Biden to attend his maiden G7 meeting, with focus on vaccines, economy and China
LONDON (UK) – US President Joe Biden will attend his first meeting with Group of Seven leaders on Friday to talk about plans to tackle the coronavirus, reopen the bruised world economy and confront challenges put forth by China.
White House spokeswoman Jen Psaki said on Thursday that Biden “will focus on the global response to the pandemic, including vaccine production, distribution of supplies” and efforts to fight emerging infections.
He “will also discuss the global economic recovery, including the importance of all industrial countries maintaining economic support for the recovery” and “the importance of updating global roles to tackle economic challenges such as those posed by China,” Psaki said.
The call with G7 leaders at 1400 GMT is a chance for Biden to forge a new image and showcase a message of re-engagement with the world and with global institutions following four years of his predecessor’s “America First” policies.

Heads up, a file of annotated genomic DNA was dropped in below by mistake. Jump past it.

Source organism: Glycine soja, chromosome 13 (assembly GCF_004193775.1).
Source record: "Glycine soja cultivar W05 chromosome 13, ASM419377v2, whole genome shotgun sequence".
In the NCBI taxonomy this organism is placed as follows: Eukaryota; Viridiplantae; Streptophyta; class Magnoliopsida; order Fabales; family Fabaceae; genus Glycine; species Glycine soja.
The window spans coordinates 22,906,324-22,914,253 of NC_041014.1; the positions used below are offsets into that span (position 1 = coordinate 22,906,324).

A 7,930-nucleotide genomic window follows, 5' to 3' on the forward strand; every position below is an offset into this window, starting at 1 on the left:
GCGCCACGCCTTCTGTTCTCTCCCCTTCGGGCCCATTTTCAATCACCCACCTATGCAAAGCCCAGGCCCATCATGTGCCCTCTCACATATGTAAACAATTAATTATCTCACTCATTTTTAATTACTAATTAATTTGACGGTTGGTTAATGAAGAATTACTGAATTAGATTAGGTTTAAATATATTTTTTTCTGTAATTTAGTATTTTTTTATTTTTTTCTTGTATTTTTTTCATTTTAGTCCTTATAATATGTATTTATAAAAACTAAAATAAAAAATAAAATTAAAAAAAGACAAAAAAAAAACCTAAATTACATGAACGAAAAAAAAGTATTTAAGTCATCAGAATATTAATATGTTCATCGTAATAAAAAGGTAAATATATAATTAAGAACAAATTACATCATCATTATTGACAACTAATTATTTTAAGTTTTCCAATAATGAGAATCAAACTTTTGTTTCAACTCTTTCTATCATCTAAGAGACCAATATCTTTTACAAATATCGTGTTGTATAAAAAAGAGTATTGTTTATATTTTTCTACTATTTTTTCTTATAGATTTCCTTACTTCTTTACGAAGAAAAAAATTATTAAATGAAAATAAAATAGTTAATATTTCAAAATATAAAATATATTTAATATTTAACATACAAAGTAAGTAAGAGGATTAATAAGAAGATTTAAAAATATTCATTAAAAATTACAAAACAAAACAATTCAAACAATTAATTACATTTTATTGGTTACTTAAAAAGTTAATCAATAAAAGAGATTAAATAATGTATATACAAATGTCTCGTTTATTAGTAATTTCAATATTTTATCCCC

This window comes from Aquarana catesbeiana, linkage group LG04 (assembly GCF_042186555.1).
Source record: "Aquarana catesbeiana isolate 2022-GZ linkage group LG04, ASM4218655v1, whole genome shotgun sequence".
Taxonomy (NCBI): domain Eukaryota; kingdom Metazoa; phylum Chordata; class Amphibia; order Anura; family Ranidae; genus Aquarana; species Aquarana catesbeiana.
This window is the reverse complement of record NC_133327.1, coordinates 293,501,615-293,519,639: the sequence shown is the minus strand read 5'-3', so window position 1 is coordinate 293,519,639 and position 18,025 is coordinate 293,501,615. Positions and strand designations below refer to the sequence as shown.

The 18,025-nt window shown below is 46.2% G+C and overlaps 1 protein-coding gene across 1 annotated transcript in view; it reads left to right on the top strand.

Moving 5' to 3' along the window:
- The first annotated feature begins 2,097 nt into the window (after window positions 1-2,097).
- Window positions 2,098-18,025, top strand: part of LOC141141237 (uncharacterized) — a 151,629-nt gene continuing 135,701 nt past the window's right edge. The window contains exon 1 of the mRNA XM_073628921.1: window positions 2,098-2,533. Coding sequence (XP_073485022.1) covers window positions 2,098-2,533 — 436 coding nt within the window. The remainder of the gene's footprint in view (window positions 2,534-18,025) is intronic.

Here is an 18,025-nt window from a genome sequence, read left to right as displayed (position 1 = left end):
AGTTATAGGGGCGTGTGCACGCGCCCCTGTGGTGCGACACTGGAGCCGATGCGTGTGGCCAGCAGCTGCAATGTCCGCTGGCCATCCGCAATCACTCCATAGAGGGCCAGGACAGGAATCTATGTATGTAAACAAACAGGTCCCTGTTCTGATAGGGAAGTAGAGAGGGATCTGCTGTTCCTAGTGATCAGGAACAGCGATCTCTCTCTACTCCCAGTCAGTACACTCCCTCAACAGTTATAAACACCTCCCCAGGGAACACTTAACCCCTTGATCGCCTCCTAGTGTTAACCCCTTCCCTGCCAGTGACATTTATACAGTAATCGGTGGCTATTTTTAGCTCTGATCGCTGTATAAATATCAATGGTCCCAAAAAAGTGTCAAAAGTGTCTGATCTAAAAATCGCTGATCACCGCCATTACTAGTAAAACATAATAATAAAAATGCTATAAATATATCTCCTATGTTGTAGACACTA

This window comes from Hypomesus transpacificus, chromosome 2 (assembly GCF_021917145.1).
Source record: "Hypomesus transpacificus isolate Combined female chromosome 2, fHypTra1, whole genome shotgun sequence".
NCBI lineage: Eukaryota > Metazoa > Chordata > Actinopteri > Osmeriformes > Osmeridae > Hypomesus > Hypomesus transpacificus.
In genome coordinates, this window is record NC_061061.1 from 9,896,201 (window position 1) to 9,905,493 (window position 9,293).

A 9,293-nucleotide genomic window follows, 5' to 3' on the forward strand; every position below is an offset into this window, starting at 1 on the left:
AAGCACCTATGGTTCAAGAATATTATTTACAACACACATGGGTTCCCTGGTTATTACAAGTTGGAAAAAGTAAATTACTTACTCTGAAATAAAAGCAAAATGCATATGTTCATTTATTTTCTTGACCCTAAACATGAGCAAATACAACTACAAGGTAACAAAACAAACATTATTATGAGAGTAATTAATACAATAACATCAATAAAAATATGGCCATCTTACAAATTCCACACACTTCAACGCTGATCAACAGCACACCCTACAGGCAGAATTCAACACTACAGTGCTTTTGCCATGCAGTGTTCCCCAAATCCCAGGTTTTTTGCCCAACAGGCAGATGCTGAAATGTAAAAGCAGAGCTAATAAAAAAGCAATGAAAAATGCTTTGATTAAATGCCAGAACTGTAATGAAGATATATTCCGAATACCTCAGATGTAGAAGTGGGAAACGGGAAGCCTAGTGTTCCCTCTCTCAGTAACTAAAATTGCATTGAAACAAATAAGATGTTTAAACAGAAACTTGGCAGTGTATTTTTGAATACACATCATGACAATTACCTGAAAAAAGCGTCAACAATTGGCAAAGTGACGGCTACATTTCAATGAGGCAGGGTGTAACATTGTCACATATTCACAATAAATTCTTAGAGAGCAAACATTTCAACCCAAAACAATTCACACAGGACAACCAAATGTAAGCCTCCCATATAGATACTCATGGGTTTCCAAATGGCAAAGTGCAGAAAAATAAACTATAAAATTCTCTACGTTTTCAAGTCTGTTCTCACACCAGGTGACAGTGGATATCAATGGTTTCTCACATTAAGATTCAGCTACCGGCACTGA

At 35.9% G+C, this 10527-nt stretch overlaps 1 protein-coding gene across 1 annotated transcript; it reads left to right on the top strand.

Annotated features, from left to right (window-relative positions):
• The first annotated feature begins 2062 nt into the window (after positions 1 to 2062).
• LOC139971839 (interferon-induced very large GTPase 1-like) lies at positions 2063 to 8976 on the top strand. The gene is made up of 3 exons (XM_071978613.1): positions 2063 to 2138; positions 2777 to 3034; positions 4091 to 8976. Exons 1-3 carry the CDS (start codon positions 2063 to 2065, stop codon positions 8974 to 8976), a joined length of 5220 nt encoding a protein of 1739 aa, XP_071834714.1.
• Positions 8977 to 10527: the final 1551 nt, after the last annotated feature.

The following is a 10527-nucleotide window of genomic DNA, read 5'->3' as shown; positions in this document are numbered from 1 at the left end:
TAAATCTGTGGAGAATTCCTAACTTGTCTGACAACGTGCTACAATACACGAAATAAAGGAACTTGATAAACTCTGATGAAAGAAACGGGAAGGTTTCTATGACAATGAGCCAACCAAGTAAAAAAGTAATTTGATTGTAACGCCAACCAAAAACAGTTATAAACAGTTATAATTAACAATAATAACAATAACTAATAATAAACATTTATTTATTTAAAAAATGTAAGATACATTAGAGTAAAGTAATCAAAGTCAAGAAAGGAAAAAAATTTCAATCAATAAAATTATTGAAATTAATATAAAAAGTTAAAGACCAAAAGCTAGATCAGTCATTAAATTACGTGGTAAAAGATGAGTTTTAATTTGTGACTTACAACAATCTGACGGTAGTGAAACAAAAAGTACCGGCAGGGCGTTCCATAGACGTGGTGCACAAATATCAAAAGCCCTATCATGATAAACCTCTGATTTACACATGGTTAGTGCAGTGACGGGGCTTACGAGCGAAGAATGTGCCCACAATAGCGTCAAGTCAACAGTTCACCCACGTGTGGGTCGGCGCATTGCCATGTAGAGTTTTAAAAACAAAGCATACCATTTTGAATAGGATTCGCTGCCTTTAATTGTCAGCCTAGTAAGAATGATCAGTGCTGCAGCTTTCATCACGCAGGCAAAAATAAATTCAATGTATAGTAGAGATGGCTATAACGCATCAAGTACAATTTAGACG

Another new face at the meeting will be Italy’s new prime minister, Mario Draghi, will be a new face at the leaders’ virtual table, though he is famous for “doing whatever it takes” at the European Central Bank to protect the euro during the European debt crisis.
The Biden administration will pledge $4 billion for a coronavirus vaccination programme, aimed for poorer countries hoping to get access to loose bigger donations from other governments, US officials said on Thursday.
Biden, in his first major foreign policy speech as president, cast China as the “most serious competitor” of the United States.
Biden said on February 4, “We’ll confront China’s economic abuses; counter its aggressive, coercive action; to push back on China’s attack on human rights, intellectual property, and global governance.”
Chinese goods will continue to have tariffs imposed by the Trump administration, but will review, as to how to proceed after a thorough review, Treasury Secretary Janet Yellen said.
The G7 of the United States, Japan, Germany, United Kingdom, France, Italy and Canada has a combined gross domestic product of about $40 trillion, which is only slightly less than half of the global economy.